The party was at a classmate’s farmhouse on a Saturday evening in June. We were invited to “entertain” our fellow sophomores as a band. In fading daylight, the four of us set up our gear on the patio facing east into an apple orchard extending a hundred yards or more. This was our big moment. Not counting ourselves and the occasional younger sibling or stray parent, the O-Geez were playing for the first time in front of more people and trees than ever before.
Long shadows from the approaching sunset made setup a challenge. None of us had thought about stage lighting. We finished setting up in the glow of a single yellow patio light bulb until our host retrieved some trouble lights from the tractor shed and strung them around to serve as stage lights. Our “gear” consisted of one Holiday-brand amplifier of mine and one enviously new Sears Silvertone that cousin Mike received in advance of his upcoming birthday. Carl’s acoustic guitar required no amp. Or so we thought. Dan set up his snare drum and cymbal stage right.
Though we’d considered vocal amplification, not surprisingly we had no P.A. system. We improvised, beginning with scrounging up two small, portable microphones that accompanied a couple of old tape recorders. For mic stands, we used the extendable base sections of two wire music stands and taped the microphones to the angled stem at the top, sans the music holder piece normally found there. We adjusted the height of the mics using the latch hook on each stand.
Fortunately, each of the amplifiers had two inputs, so we used one input for a guitar and the second one for a microphone. To our great dismay the microphone cords were too short for setting the amps behind us in the customary rock ‘n’ roll band fashion. Collectively we came up with the obvious and only solution. Place the amps in front of the mic stands.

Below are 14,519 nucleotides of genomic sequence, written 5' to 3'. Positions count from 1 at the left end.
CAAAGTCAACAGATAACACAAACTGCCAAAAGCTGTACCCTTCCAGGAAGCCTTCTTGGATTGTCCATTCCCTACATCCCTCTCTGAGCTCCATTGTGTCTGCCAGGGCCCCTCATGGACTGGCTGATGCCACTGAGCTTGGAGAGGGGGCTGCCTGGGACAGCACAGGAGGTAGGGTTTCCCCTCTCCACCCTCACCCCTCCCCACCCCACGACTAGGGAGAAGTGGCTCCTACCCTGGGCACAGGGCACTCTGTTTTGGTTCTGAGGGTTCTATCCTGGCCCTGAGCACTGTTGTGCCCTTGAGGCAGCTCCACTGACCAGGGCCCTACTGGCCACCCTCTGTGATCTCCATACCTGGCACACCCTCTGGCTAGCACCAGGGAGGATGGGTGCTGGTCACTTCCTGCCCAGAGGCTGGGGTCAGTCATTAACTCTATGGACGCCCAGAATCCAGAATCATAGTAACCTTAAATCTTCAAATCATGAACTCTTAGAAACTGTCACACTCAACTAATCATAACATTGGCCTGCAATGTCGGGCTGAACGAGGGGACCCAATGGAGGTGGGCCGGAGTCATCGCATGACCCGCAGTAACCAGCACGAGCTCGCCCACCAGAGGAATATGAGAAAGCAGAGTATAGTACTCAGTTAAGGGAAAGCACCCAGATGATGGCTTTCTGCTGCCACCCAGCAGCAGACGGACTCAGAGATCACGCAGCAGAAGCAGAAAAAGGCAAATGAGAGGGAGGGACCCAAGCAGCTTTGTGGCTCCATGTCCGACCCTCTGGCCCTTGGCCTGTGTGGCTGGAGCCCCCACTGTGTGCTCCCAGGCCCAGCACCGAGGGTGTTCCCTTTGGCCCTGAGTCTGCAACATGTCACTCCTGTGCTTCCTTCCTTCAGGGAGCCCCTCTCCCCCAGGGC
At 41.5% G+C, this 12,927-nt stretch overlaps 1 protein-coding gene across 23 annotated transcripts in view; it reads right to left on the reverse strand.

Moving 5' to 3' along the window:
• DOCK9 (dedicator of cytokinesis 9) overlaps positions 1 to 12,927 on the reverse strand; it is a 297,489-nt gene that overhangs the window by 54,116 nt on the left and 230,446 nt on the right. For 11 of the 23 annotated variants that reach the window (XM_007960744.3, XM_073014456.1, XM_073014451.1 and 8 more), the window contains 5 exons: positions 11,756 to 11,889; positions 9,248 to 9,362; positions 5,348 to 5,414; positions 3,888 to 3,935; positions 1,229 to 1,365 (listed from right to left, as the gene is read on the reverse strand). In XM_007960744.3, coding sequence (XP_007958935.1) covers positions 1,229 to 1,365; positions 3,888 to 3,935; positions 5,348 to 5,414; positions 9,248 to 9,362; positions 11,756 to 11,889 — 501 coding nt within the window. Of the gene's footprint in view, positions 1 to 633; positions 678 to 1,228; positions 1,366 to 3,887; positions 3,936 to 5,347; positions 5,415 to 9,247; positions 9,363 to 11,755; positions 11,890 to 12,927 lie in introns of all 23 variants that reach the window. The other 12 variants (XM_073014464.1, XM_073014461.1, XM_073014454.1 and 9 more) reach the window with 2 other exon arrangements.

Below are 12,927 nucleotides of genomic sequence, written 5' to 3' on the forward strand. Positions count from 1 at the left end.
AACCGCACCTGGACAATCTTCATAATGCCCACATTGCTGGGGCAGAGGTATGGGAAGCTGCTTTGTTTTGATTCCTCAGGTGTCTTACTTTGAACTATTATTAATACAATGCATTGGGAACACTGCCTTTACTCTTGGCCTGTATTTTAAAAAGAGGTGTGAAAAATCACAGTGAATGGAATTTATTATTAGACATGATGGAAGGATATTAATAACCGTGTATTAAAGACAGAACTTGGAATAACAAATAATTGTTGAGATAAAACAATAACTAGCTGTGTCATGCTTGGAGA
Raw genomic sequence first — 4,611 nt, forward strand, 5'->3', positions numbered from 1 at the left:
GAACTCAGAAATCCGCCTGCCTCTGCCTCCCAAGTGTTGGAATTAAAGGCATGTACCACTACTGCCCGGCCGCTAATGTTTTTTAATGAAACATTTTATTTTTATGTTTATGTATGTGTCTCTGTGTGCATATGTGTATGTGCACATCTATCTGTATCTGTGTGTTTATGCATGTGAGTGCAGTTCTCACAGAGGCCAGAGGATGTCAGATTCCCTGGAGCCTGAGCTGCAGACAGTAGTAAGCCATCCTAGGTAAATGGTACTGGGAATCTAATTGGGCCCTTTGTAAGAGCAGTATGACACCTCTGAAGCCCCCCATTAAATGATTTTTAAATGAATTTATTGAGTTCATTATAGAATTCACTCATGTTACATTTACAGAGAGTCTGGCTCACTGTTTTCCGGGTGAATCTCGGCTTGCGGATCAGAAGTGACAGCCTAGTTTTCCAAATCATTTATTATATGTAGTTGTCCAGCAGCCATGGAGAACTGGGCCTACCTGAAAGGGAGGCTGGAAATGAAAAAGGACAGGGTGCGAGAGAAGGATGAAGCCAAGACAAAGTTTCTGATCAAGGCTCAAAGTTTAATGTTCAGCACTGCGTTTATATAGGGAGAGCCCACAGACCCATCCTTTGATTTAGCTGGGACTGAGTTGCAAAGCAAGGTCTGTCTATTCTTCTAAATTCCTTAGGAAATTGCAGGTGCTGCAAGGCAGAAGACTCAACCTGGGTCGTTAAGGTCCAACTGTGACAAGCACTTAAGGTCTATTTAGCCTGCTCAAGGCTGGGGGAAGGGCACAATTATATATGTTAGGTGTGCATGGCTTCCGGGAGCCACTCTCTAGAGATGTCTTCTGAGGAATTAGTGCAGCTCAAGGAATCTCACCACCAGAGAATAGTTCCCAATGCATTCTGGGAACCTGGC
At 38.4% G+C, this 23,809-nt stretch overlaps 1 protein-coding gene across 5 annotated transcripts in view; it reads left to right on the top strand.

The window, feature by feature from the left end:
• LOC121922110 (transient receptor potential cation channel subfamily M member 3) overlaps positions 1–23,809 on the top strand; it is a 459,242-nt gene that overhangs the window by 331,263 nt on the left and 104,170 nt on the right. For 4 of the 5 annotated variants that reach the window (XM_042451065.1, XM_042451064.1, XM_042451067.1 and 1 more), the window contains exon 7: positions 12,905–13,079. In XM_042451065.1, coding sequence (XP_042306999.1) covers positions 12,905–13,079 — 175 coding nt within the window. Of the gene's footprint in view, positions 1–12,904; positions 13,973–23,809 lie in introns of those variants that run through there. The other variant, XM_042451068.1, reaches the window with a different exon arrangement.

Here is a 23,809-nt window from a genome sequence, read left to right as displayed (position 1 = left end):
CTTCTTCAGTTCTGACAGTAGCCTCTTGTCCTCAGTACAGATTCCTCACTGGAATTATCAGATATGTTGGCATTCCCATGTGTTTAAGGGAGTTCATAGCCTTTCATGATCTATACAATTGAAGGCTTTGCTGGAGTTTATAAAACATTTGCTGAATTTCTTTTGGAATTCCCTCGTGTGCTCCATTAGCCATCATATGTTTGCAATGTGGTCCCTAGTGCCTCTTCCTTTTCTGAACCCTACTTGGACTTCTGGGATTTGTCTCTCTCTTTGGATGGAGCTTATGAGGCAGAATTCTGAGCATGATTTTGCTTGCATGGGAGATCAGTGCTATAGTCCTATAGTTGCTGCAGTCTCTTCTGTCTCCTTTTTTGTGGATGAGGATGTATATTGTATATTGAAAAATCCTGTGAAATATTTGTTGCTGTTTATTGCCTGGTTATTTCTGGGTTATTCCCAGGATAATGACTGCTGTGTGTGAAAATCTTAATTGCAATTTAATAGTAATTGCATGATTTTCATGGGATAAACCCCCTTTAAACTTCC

A ragtag bunch we were! It was far from the ideal stage arrangement. Dauntless, we wouldn’t let technicalities stand in the way of an auspicious first public performance. Realizing that Carl’s acoustic guitar was no match for the electric noise blaring from our amps, we’d lowered one of the stands to position a microphone in front of his strings. Three of us would share the one remaining mic. Thankfully Dan the drummer didn’t sing.
Our set list of about ten songs represented quintessential three-chord rock ‘n’ roll, from Hanky Panky to Twist and Shout. I’m fairly certain we still didn’t nail every chord. Lyrics were true to whatever we thought we’d heard on the record. For some songs like Louie, Louie, mumbling was helpful. Once the set was finished, we took a well-deserved break. Then, we played and sang all of them one more time for our second set.
The show business bug had bitten us. Most of us anyway.
“You know, guys, football practice starts in a few weeks,” Dan muttered as we were packing up our stuff.
“Huh?” was our only immediate response.
“I can’t be in the band and play football too.”
“What the hell?” I blurted, in utter disbelief that anyone would want to give up the glamorous lifestyle lying ahead for us.
“It’s okay.” mumbled Carl, the sole voice of reason. “We’ll find someone else.”
I slept restlessly that night, still scratching where the show business bug bit me. Or was that a mosquito bite? No matter. One would go away. The other one wouldn’t.